The majestic grandeur of
Kyrgyzstan’s Tien-Shan Mountains, home to the two most
northerly 7000m peaks in the world, is a draw for climbers.
The Tien-Shan (chinese for "Heavenly Mountains") mountain range lies in
the heart of Eurasia and stretches nearly 3000 kilometers from west to
east. The western foothills rise from the sands of the Kyzylkum and
Muyunkum Deserts, and the eastern end peters out amongst the sizzling
rocky plateaus of the Gobi. The Tien-Shan encompasses some of the
highest natural structures on the planet. Many reach a height of up to
five or six thousand meters, but the highest peak is Mount Pobeda
(Victory) with an altitude of 7439 meters. Most of the Tien Shan range
is to be found in Kyrgyzstan; the north and west ranges are in
Kazakhstan, and the southernmost tip in Uzbekistan and Tadjikistan. At
a fork in the Sary-Djaz River in the east of the Kokshaal-Tau Range
rises the highest point of the whole mountain range, Mount Victory.
Another 7000m peak, Khan-Tengri (7010 m), is located in the Tengri-Tag
Range, and has a distinctive pointed peak that stands out sharply
against the nearby mountaintops. They are a dream for any climber.
Nature was generous in giving Kyrgyzstan a remarkable mountain
Ancient people, Chinese sources and Byzantine missionaries knew in
general terms about the Heavenly Mountains but there was practically no
specific geographical knowledge of the Tien-Shan even as late as the
mid-19th century because of the inaccessability of the region. As a
result of two expeditions in 1902 and 1907, the German geographer
Mercbahera was able to make an accurate map of the Tengri-Tag Range
marking what he thought was the highest point of the region as Mt.
Khan-Tengri. The sharp peak of this mountain is first to catch the
morning light and it is a sight to behold as it blazes golden above the
For centuries, Mt. Victory was unrecognized mainly because it was very
difficult to reach and was not visible from afar, especially from the
northern side. To see it in all its glory, it is necessary to climb a
neighboring mountain, such as Khan-Tengri, and that is only possible in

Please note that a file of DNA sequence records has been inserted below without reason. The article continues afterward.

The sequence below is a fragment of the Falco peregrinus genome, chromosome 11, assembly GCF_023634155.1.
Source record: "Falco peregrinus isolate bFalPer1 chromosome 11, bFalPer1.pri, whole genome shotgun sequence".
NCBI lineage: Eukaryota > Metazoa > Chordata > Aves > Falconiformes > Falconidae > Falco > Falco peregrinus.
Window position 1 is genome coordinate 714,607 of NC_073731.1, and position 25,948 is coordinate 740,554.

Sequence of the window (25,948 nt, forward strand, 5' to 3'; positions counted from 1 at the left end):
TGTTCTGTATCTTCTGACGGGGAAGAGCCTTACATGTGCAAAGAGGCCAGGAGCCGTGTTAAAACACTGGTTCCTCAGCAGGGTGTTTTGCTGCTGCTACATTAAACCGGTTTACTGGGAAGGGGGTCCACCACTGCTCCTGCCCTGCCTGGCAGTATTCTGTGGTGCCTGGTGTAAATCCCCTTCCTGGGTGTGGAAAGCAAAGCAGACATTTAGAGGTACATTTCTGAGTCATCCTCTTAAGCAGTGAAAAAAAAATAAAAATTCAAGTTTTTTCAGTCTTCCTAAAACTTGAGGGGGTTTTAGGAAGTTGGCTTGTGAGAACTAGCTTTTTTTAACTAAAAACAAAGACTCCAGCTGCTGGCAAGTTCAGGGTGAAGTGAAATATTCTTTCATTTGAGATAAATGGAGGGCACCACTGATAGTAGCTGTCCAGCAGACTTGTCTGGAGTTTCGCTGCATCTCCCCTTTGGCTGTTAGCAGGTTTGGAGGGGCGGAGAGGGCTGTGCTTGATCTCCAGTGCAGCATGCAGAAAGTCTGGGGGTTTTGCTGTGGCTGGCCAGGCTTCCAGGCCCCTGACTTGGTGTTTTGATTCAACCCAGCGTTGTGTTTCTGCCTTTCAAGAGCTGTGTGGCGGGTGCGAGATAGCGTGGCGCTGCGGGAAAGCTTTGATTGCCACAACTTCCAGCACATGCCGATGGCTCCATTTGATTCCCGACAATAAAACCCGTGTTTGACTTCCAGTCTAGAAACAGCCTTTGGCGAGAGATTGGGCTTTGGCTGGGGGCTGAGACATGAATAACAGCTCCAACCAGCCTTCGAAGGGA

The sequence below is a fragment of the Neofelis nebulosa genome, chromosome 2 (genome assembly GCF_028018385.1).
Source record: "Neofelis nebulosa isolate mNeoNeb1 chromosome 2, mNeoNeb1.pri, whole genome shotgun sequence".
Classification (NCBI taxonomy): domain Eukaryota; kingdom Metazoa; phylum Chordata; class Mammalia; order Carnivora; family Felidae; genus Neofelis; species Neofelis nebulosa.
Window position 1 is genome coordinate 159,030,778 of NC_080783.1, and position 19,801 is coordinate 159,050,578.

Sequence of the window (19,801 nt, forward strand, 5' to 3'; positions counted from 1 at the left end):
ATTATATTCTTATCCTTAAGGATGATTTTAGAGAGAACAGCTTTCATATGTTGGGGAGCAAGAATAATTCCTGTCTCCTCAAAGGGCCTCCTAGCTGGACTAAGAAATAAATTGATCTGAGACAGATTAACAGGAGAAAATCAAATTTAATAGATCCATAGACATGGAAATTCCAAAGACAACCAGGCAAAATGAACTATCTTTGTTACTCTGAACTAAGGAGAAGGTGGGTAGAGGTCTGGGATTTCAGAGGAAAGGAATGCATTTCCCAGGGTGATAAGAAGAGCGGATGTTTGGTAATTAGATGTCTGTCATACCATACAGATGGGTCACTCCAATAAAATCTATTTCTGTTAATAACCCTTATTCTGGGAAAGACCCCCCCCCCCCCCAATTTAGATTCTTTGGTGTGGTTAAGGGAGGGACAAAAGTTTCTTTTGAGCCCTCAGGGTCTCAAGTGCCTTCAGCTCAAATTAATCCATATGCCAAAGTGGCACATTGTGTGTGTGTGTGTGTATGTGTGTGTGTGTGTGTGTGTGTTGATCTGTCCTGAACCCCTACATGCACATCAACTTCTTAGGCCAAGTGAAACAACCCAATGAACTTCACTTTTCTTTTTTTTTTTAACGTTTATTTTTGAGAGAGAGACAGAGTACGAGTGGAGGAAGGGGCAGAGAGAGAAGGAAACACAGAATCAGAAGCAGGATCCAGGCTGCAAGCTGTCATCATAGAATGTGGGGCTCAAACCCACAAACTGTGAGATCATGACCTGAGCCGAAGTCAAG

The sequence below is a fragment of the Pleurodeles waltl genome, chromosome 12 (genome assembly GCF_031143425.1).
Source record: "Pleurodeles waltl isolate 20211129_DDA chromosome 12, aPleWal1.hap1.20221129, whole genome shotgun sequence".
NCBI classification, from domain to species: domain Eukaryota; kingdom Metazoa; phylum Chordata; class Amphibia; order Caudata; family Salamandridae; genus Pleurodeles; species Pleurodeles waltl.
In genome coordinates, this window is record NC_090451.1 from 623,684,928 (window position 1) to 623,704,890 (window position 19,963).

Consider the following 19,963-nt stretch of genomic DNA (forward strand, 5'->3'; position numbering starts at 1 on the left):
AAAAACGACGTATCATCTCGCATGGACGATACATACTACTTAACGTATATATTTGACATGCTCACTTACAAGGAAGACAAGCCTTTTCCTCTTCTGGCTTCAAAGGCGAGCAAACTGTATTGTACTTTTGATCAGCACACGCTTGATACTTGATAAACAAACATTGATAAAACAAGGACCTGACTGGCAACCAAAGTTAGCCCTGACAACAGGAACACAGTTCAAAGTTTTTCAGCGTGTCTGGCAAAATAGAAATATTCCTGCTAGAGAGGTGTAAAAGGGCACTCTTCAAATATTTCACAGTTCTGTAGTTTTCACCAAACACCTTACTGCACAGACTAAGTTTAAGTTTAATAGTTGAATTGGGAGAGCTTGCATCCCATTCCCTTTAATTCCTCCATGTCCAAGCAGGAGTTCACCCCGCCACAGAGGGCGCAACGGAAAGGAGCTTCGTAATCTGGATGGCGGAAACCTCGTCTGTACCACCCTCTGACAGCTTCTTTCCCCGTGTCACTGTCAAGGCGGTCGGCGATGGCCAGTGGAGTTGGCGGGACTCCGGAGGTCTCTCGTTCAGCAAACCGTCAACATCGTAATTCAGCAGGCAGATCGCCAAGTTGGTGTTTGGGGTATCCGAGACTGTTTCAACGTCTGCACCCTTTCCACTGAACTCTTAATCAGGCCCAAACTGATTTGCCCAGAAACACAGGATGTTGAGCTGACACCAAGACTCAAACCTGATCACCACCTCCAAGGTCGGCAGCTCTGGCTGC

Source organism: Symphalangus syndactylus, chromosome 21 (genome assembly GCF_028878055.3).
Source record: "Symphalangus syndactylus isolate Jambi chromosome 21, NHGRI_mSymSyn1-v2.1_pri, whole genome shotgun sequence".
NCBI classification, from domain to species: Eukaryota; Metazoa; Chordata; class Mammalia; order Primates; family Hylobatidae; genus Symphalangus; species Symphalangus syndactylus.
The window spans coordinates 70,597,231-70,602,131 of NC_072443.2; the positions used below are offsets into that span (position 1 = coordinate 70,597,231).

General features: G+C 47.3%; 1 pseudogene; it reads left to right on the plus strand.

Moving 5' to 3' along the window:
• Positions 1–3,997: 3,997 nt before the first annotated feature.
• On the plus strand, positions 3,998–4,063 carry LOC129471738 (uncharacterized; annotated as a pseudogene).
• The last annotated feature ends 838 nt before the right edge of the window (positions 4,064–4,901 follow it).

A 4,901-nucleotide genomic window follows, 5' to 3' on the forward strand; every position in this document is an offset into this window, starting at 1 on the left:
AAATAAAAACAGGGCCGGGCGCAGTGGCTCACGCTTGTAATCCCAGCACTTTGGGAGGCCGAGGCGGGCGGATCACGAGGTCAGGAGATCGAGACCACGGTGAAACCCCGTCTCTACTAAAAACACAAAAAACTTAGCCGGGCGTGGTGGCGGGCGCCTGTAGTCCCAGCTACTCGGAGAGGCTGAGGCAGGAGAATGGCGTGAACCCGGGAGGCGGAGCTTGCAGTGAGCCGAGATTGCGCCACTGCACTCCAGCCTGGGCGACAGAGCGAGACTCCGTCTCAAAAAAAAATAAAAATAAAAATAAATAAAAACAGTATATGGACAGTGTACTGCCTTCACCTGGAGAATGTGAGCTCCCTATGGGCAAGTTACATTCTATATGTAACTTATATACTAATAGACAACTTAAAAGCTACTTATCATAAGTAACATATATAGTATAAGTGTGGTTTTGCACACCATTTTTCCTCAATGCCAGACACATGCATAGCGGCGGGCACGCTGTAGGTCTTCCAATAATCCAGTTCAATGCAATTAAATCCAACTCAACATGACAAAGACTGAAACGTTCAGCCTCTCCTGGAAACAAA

good weather. Only in 1937 did the expedition of the academic A.
Letaveta finally confirm the peak as over 7000 meters. In 1938, L.
Gutman, E. Ivanov and A. Sidorenko climbed it but difficult conditions
and dense fog meant they were not able to define their position
accurately from the other peaks. They named it Mount "20 years of
Komsomol", completely mistaken as to which mountain they had climbed.
Then came the war but in 1943 P. Rapasov was able to launch his
topographical expedition and early in 1944 he completed a map
indicating the exact height of Mt Victory at 7439 meters. He
named the peak after military topographers, in the certainty that no
one else had climbed it. It was then recognized that the USSR possessed
the most northerly 7000-meter peaks in the world, located on the border
with China in the Kokshaal-Tau Range. In 1946, the peak's name was
changed to Victory, to commemorate the successful outcome of World War
II. By this time, three crews of Soviet climbers had already conquered
Today, Mt. Khan-Tengri has eleven mountain trails going up on all
sides, and Mount Victory nine, mostly ascending from the north. The
first explorers had to trek over many days to the region of Inylichek,
laden with a whole caravan of equipment; today any adventure-seeker can
get his fill of the view of these spectacular peaks by helicopter in
just half an hour!